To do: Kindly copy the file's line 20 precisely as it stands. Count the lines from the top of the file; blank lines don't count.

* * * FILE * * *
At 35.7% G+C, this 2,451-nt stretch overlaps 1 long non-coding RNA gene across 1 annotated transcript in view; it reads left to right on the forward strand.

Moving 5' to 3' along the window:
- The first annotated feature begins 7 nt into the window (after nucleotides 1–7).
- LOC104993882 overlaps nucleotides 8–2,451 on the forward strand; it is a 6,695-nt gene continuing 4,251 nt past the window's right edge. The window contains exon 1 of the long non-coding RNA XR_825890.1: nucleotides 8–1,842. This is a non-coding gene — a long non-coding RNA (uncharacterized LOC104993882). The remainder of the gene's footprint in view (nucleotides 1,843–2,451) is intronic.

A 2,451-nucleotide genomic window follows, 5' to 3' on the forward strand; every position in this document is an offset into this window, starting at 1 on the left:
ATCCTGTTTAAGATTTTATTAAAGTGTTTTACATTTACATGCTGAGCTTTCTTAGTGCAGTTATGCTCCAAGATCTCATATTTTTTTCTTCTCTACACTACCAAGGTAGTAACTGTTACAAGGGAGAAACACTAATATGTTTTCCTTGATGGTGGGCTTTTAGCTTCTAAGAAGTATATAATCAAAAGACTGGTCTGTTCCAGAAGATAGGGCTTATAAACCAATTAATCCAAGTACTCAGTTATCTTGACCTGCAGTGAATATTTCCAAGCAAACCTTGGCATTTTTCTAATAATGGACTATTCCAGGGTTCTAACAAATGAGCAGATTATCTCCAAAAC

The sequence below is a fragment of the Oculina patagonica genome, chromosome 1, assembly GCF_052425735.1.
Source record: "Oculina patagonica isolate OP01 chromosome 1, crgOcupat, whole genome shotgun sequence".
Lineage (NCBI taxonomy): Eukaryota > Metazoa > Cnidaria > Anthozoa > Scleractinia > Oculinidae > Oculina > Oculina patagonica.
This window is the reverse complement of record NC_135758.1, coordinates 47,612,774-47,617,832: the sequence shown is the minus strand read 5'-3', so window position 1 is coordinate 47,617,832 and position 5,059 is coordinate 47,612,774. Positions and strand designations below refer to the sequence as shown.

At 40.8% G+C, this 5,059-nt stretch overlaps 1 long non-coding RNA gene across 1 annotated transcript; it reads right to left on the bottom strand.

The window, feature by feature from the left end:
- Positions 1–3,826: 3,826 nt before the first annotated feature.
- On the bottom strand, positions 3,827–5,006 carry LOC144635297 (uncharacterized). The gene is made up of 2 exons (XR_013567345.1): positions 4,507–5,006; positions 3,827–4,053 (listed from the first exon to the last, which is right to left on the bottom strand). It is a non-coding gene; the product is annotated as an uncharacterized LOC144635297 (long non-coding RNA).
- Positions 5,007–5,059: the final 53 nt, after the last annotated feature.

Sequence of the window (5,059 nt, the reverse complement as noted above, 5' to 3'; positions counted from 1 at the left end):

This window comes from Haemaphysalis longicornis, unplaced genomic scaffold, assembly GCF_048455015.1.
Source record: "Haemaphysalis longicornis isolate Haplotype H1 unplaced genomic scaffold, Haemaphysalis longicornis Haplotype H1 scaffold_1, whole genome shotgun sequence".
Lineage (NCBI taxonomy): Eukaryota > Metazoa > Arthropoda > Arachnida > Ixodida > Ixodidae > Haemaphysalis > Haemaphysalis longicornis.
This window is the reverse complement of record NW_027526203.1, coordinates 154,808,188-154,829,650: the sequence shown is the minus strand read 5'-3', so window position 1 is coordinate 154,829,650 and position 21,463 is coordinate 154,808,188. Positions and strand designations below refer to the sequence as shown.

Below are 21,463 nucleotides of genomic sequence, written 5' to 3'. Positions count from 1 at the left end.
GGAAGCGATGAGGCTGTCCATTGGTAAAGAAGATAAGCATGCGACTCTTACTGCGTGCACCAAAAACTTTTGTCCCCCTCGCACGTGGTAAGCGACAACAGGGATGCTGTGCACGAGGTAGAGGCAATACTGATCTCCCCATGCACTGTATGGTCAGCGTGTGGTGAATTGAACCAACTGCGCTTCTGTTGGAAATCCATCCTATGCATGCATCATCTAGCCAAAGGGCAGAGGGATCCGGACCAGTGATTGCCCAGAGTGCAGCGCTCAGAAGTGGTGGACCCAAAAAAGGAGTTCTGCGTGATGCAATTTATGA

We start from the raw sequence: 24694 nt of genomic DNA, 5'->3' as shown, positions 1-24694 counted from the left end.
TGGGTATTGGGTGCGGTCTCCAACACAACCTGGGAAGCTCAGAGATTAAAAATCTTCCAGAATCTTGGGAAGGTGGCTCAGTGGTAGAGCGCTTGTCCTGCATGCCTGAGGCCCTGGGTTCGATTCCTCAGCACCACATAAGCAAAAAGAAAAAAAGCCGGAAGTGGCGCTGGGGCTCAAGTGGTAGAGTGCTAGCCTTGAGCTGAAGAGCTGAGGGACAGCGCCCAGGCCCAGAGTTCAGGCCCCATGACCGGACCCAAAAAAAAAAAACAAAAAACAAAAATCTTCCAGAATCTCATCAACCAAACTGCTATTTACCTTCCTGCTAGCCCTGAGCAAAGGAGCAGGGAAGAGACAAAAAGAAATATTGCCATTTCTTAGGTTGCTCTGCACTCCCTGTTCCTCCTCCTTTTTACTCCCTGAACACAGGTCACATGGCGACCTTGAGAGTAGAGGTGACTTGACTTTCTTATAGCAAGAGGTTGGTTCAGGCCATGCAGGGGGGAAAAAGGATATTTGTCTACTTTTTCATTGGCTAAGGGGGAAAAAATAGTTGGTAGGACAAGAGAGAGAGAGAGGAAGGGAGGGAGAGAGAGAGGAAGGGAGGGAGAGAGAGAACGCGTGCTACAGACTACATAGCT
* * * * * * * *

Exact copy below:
This window is the reverse complement of record NW_027526203.1, coordinates 154,808,188-154,829,650: the sequence shown is the minus strand read 5'-3', so window position 1 is coordinate 154,829,650 and position 21,463 is coordinate 154,808,188. Positions and strand designations below refer to the sequence as shown.